### 6.1 ACI 318-11 Moment Magnifier Method

The procedure described in this section was used to compute the slender column strength from the ACI moment magnifier approach. Note that the strength and stiffness reduction factors (*ϕ* and *ϕ*_{
k
} for ACI) were taken equal to 1.0 in this study.

The first step in computing the ACI ultimate strength of a slender column that is part of a braced frame is to determine the cross section strength, which is represented by an axial load-bending moment (*P*–*M*) strength interaction diagram, similar to the one shown in Fig. 7. The cross section strength interaction diagram was defined by 102 points that were computed using the compatibility of strains and the equilibrium of forces acting on the cross section. For computing the ACI cross section strength, it was assumed that (a) the strains are linearly proportional to the distances from the neutral axis; (b) the maximum concrete strain *ε*_{
cu
} = 0.003 exists at the extreme compression fiber as given in ACI 318-11; (c) the compressive stress in concrete is represented by a rectangular stress block as defined in ACI 318-11; (d) the specified concrete strength is used in computing the maximum concrete stress in the stress block; and (e) the concrete is assumed to have no strength in tension.

To develop the points on the cross section strength interaction diagram, the strain at the extreme compression fiber was held constant at *ε*_{
cu
} = 0.003, while the strain at the extreme fiber on the opposite face was incremented from a strain that equaled the maximum computed tensile strain at pure bending up to a strain that was equal to the uniform compressive strain required across the entire cross section for pure compression. The summation of forces acting on concrete and reinforcing steel at each increment of strain generated one point on the cross section axial force-bending moment interaction diagram. The entire interaction diagram for a column cross section (*ℓ/h* = 0) similar to one shown in Fig. 7 was defined by 102 points, as stated earlier.

The ACI moment magnifier procedure for slender columns uses the moment magnifier δ_{
ns
} and the larger of the two column end moments *M*_{2} obtained from a conventional elastic frame analysis to compute the magnified moment *M*_{
c
} (*M*_{
max
}), which includes second-order effects occurring along the height of the column:

{M}_{max}={M}_{c}={\mathit{\delta}}_{ns}{M}_{2}={C}_{m}\mathit{\delta}{\phantom{\rule{1.0pt}{0ex}}}_{1}\phantom{\rule{1.0pt}{0ex}}{M}_{2}\ge {M}_{2}

(1)

In Eq. (1), *δ*_{
ns
} is the moment magnifier for columns that are part of braced (nonsway) frames; *M*_{2} is the larger of the two factored end moments (*M*_{1} and *M*_{2}) computed from a conventional elastic frame analysis and is always taken as positive; *C*_{
m
} is the equivalent uniform moment diagram factor; and *δ*_{1} is the moment magnifier for the same columns when subjected to axial load and equal and opposite (equivalent) end moments causing symmetrical single curvature bending. Chen and Lui (1987) explain that the *C*_{
m
} and δ_{1} for pin-ended columns subjected to end moments can be derived from the basic differential equation governing the elastic in-plane behavior of a column. For design purposes, ACI has adopted a simplified and widely accepted approximation of δ_{
ns
}:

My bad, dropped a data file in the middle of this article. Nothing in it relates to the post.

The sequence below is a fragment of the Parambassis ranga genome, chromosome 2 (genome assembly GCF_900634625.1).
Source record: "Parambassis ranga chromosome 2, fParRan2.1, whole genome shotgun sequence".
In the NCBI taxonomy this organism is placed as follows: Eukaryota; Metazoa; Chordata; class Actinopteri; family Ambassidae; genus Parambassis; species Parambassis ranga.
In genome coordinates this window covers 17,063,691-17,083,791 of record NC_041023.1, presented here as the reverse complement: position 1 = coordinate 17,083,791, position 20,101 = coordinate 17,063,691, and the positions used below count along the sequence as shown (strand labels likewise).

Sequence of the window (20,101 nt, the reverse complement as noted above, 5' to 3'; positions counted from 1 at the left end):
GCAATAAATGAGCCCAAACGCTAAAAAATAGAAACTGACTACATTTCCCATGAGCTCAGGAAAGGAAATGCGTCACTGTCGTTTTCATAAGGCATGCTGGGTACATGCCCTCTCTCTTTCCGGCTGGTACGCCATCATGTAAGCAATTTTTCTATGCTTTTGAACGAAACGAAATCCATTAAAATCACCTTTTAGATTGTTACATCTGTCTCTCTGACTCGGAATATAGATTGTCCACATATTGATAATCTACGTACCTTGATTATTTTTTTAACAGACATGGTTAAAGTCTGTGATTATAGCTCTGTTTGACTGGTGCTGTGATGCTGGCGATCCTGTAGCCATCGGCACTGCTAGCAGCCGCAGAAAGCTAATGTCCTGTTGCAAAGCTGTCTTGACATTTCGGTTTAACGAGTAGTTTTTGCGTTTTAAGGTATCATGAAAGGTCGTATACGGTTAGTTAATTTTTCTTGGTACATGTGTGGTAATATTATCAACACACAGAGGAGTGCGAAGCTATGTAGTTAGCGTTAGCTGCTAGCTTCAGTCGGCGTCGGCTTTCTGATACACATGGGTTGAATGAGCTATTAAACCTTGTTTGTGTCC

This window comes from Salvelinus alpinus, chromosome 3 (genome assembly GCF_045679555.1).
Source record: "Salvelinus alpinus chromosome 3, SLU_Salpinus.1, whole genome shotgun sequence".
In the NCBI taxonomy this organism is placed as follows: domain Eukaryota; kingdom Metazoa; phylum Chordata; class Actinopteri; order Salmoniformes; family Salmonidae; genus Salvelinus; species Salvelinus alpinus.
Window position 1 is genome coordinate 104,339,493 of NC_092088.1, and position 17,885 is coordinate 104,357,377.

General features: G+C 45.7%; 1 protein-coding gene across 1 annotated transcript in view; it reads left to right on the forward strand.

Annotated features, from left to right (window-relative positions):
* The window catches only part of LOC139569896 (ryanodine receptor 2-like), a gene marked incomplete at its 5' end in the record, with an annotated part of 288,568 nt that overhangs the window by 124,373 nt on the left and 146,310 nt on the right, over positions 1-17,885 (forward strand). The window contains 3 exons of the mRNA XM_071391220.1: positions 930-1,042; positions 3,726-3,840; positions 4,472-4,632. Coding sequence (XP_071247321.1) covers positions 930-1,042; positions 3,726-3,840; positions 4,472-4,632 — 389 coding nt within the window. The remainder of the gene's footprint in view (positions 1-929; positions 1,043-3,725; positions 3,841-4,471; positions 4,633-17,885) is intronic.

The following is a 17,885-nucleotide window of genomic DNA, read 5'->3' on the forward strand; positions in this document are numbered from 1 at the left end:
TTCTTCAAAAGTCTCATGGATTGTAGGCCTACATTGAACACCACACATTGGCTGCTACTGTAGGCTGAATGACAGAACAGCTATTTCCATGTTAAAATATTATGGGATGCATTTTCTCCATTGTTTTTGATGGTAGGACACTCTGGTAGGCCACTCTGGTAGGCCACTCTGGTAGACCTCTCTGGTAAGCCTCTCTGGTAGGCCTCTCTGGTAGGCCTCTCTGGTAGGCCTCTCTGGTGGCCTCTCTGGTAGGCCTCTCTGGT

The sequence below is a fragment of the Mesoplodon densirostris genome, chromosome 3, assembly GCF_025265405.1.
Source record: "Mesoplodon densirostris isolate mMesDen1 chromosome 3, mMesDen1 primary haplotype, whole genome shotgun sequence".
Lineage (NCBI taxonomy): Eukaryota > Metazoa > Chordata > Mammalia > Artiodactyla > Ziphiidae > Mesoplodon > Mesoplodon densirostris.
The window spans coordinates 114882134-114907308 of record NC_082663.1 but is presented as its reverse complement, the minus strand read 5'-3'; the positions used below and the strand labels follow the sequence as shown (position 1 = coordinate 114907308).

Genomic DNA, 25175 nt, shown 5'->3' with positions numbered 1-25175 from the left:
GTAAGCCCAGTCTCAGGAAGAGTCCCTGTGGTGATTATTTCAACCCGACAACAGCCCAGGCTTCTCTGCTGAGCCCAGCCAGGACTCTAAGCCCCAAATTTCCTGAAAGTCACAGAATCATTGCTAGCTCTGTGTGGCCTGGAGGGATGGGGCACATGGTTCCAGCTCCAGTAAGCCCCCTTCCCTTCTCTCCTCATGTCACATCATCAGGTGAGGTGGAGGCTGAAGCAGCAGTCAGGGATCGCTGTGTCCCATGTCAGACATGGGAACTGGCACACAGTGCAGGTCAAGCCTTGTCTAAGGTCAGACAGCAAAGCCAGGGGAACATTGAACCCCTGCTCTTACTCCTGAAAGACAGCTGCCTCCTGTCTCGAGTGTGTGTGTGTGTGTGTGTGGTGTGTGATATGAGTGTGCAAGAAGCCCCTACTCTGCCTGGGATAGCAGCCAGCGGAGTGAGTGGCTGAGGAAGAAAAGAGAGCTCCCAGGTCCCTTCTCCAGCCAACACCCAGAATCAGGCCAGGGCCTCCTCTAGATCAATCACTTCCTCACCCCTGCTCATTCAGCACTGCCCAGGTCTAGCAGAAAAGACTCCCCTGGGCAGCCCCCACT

{\mathit{\delta}}_{ns}={C}_{m}{\mathit{\delta}}_{1}=\frac{0.6+0.4{M}_{1}/\phantom{{M}_{1}{M}_{2}}\phantom{\rule{0.0pt}{0ex}}{M}_{2}}{1-\frac{{P}_{u}}{{\mathit{\varphi}}_{k}{P}_{c}}}\ge 1.0

(2)

In Eq. (2), *P*_{
u
} is the applied axial load under consideration; *ϕ*_{
k
} is the stiffness reduction factor specified as 0.75 in ACI 318-11 but taken as 1.0 for this study; and *P*_{
c
} is the critical buckling load computed from

{P}_{c}=\frac{{\mathit{\pi}}^{2}EI}{{\left(K\ell \right)}^{2}}

(3)

In Eq. (3), *ℓ* is the column length; *K* is the effective length factor; and *EI* is the effective flexural stiffness. For computing the effective flexural stiffness (*EI*) of tied slender reinforced concrete columns for short-term loads (*β*_{
d
} = 0), the ACI Code permits the use of Eq. (4):

EI=0.2{E}_{c}{I}_{g}+{E}_{s}{I}_{rs}

(4)

where *I*_{
rs
} = moment of inertia of the longitudinal reinforcing bars taken about the centroidal axis of the column cross section. The commentary of ACI 318-11 (2011) permits the use of the Jackson–Moreland Alignment Chart, which is based on Eq. (5), for determining the effective length factor *K* for columns in braced frames:

\frac{{G}_{A}{G}_{B}}{4}{\left(\frac{\mathit{\pi}}{K}\right)}^{2}+\left(\frac{{G}_{A}+{G}_{B}}{2}\right)\left(1-\frac{\mathit{\pi}/K}{tan\left(\mathit{\pi}/K\right)}\right)+\frac{2tan\left(\mathit{\pi}/2K\right)}{\left(\mathit{\pi}/K\right)}-1=0

(5)

In Eq. (5), *G*_{
A
} and *G*_{
B
} are the relative stiffnesses of the column at upper and lower joints, respectively, and were computed as the ratios of the sum of stiffnesses of columns (∑(*EI/ℓ*)_{
col
}) meeting at the joint A or B to the sum of stiffnesses of beams (∑(*EI/ℓ*)_{
bm
}) meeting at the same joint. A graphical representation of Eq. (5) (Jackson–Moreland Alignment Chart) is given in Fig. 8, which shows the range of *K* examined in this study.

For *G*_{
A
} and *G*_{
B
}, *EI* values were computed from 0.7*E*_{
c
}*I*_{g(col)} and 0.35*E*_{
c
}*I*_{g(bm)} for columns and beams, respectively, as permitted by the ACI Code. For frames used in this study (Fig. 1), the upper end of the column (Joint A) has no beams framing into it. The upper end of the column is either pin-ended or fix-ended and, therefore, *G*_{
A
} is theoretically infinity or zero, respectively. To avoid numerical problems in solving Eq. (5), *G*_{
A
} was set equal to 1,000 when the upper end of the column was pin-ended and taken as 0.001 when the upper end of the column was fix-ended.

Equation (1) can be used to obtain the bending moment resistance of a column in a frame for a given level of axial load (*P*_{
u
}) directly from the cross section strength interaction diagram. To do this, the cross section bending moment resistance (*M*_{
cs
}) is substituted for the magnified column moment (*M*_{
c
}) in Eq. (1). Then, the larger of the two end moments (*M*_{2}), which can be applied to the column at the given axial load *P*_{
u,
} is computed by solving Eq. (1) for *M*_{2}:

{M}_{2}=\frac{{M}_{cs}}{{\mathit{\delta}}_{ns}}

(6)

To generate the column axial load-bending moment interaction diagram (Fig. 7), the cross section bending moment resistance *M*_{
cs
} for each level of axial load (*P*_{
u
}) was divided by δ_{
ns
}. Note that the maximum axial load that can be applied to a slender column is less than the pure axial load resistance of the cross section (*P*_{
o